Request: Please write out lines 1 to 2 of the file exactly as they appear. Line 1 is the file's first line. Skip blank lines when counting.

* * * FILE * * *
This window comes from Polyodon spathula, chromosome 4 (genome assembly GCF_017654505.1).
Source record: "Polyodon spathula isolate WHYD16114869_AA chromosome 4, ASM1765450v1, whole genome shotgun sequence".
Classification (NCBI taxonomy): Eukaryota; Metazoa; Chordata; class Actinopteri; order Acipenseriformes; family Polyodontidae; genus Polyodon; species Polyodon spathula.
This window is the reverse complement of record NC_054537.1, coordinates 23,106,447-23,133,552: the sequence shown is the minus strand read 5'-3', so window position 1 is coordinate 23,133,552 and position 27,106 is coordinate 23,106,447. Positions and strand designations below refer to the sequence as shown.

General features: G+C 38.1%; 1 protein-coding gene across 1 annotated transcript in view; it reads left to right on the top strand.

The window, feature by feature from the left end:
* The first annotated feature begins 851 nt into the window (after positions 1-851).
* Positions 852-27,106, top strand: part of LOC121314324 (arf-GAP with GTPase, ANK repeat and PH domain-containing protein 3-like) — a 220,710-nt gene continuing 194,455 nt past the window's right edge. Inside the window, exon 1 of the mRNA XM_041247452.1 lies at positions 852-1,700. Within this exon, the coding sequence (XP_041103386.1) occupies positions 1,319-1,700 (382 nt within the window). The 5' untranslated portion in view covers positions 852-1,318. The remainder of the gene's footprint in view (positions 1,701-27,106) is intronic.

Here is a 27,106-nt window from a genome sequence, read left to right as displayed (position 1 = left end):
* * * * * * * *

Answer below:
This window comes from Polyodon spathula, chromosome 4 (genome assembly GCF_017654505.1).
Source record: "Polyodon spathula isolate WHYD16114869_AA chromosome 4, ASM1765450v1, whole genome shotgun sequence".